I recently came across an article by GM Kernspecht on Wingtsun Welt at http://www.wingtsunwelt.com/news.php?id=1729
Quote: “Asians often have a different point of view, and in my experience many would rather allow themselves to be struck on the head than use a technique that is not part of their style.”
I hope he was using the word “Asians” to describe “traditionalists”. Because then I would tend to agree more with that statement. But only if the word “traditionalist” means that the person is traditional in the techniques rather than the concepts of WT. After all, how many times have you heard that WT is not a style, but a system?
If the person is traditional in the techniques only, and also without realizing how or where they originated from, then to this person in WT there are bong saus, tan saus, fak saus, straight punches, and even hooking punches, etc. However, there wouldn’t be a spinning back fist or a high roundhouse kick in the WT repertoire.
Is this person limited or restricted then? Perhaps, but what if a so-called traditional technique does the job every single time? Hard to predict that, but then there would be no problems whatsoever. But if an attack isn’t used because it wasn’t in the dictionary of traditional techniques, at the expense of getting hit instead, then that would be considered a failure. This is what the above article alluded to. I suppose this scenario could happen, but hopefully whatever high-impact hit is done is still economical and to the point without wasting too much energy. To counter that though, what if it doesn’t fit those ideas but still gets the job done anyways?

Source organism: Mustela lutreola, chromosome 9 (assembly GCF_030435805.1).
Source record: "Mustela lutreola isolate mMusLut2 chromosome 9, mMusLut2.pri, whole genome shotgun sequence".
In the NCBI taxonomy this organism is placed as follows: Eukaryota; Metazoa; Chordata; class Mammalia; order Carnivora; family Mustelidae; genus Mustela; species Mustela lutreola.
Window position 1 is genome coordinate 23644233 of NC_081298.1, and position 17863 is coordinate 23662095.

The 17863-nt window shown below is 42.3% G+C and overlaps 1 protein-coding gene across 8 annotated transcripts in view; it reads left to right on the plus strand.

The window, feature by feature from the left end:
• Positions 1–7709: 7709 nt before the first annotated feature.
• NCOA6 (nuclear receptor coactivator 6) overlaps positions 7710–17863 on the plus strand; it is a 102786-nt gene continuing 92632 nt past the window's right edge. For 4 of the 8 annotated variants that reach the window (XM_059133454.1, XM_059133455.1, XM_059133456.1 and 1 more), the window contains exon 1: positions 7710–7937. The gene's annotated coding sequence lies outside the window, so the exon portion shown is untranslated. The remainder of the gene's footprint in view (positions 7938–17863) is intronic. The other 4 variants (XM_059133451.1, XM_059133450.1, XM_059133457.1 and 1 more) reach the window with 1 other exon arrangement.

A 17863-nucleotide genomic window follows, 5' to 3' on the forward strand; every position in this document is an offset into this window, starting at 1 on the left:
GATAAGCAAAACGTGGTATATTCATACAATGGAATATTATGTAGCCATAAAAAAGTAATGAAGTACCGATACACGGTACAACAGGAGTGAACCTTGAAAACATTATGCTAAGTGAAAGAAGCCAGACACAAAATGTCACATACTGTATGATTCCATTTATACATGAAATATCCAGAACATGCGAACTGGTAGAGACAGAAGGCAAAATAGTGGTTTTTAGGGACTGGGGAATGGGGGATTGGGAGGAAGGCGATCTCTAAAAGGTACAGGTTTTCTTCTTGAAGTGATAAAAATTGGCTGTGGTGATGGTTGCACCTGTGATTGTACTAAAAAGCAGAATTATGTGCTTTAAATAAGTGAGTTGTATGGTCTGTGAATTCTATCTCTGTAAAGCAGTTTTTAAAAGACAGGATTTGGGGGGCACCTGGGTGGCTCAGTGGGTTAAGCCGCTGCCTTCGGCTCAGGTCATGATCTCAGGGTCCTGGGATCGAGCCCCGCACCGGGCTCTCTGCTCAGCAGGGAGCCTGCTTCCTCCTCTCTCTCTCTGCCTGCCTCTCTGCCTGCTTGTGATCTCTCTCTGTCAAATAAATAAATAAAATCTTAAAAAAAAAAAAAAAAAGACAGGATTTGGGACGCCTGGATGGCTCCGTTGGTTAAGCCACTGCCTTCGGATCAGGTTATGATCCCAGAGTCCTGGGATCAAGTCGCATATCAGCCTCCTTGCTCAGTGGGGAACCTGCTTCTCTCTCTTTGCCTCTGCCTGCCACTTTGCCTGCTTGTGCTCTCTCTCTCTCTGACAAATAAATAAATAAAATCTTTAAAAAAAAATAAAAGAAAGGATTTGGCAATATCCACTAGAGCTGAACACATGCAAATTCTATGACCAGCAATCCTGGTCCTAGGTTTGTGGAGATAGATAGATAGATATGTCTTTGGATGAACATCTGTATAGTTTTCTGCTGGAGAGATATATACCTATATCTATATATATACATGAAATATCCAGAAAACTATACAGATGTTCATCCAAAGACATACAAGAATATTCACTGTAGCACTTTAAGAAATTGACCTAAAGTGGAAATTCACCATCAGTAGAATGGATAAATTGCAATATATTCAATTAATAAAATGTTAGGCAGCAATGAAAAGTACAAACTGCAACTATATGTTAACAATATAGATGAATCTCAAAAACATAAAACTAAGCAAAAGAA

If the person is traditional in the concepts, then I don’t think that’d be too much of a problem, as long as there are functional and effective techniques to back up those concepts. Because either the concepts would create the techniques, or certain techniques would fit into the concepts. After all, “if the way is clear, then move forward” could mean a nice high hook kick to an open face. If you’ve seen some demos by Sifu Heinrich Pfaff, then you know what I mean.
Anyways, my first reflexive response to that article was “wait… I’m an Asian – what is he trying to say?” But in my infant years of learning WT, I think he was trying to say when it comes to learning a martial art, that it’s sometimes okay to be goal-oriented and think about the ends rather than the means. And if we are stubborn traditionalists, then we might lose out on certain aspects of training WT.
Do you want to be traditional or effective?